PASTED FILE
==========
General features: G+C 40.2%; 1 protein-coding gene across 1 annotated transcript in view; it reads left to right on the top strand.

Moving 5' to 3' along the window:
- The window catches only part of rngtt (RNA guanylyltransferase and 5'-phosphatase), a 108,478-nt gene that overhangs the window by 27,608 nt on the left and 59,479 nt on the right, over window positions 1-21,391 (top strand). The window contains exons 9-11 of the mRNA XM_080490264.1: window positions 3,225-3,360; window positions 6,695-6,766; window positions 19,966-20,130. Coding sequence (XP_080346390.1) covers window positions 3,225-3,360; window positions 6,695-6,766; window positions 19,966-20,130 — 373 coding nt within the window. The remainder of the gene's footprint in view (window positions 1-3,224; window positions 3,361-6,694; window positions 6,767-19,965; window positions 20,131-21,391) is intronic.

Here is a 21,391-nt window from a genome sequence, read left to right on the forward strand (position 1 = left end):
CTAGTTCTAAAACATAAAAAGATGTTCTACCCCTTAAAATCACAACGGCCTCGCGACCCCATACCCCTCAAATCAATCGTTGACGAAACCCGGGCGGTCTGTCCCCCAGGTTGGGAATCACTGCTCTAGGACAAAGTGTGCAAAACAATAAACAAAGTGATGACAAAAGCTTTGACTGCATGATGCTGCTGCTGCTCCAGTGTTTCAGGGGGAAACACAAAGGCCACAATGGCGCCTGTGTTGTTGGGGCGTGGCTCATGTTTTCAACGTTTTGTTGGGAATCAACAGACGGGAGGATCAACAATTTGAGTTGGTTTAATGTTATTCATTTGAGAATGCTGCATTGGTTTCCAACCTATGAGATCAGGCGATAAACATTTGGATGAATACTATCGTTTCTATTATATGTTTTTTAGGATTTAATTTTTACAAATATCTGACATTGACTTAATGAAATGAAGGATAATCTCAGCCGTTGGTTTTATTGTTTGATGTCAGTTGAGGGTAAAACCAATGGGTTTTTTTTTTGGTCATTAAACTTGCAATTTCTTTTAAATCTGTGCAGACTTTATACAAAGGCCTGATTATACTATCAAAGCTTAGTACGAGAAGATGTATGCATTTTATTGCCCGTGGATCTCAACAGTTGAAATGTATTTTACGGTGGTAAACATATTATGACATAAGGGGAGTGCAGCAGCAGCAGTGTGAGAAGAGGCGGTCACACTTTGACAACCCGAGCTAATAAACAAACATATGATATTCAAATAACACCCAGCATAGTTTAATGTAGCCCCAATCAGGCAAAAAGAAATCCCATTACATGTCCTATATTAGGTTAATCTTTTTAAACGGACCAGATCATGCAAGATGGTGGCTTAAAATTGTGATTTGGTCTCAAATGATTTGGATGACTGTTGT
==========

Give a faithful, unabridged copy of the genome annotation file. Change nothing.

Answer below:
General features: G+C 40.2%; 1 protein-coding gene across 1 annotated transcript in view; it reads left to right on the top strand.

Moving 5' to 3' along the window:
- The window catches only part of rngtt (RNA guanylyltransferase and 5'-phosphatase), a 108,478-nt gene that overhangs the window by 27,608 nt on the left and 59,479 nt on the right, over window positions 1-21,391 (top strand). The window contains exons 9-11 of the mRNA XM_080490264.1: window positions 3,225-3,360; window positions 6,695-6,766; window positions 19,966-20,130. Coding sequence (XP_080346390.1) covers window positions 3,225-3,360; window positions 6,695-6,766; window positions 19,966-20,130 — 373 coding nt within the window. The remainder of the gene's footprint in view (window positions 1-3,224; window positions 3,361-6,694; window positions 6,767-19,965; window positions 20,131-21,391) is intronic.

Here is a 21,391-nt window from a genome sequence, read left to right on the forward strand (position 1 = left end):
CTAGTTCTAAAACATAAAAAGATGTTCTACCCCTTAAAATCACAACGGCCTCGCGACCCCATACCCCTCAAATCAATCGTTGACGAAACCCGGGCGGTCTGTCCCCCAGGTTGGGAATCACTGCTCTAGGACAAAGTGTGCAAAACAATAAACAAAGTGATGACAAAAGCTTTGACTGCATGATGCTGCTGCTGCTCCAGTGTTTCAGGGGGAAACACAAAGGCCACAATGGCGCCTGTGTTGTTGGGGCGTGGCTCATGTTTTCAACGTTTTGTTGGGAATCAACAGACGGGAGGATCAACAATTTGAGTTGGTTTAATGTTATTCATTTGAGAATGCTGCATTGGTTTCCAACCTATGAGATCAGGCGATAAACATTTGGATGAATACTATCGTTTCTATTATATGTTTTTTAGGATTTAATTTTTACAAATATCTGACATTGACTTAATGAAATGAAGGATAATCTCAGCCGTTGGTTTTATTGTTTGATGTCAGTTGAGGGTAAAACCAATGGGTTTTTTTTTTGGTCATTAAACTTGCAATTTCTTTTAAATCTGTGCAGACTTTATACAAAGGCCTGATTATACTATCAAAGCTTAGTACGAGAAGATGTATGCATTTTATTGCCCGTGGATCTCAACAGTTGAAATGTATTTTACGGTGGTAAACATATTATGACATAAGGGGAGTGCAGCAGCAGCAGTGTGAGAAGAGGCGGTCACACTTTGACAACCCGAGCTAATAAACAAACATATGATATTCAAATAACACCCAGCATAGTTTAATGTAGCCCCAATCAGGCAAAAAGAAATCCCATTACATGTCCTATATTAGGTTAATCTTTTTAAACGGACCAGATCATGCAAGATGGTGGCTTAAAATTGTGATTTGGTCTCAAATGATTTGGATGACTGTTGT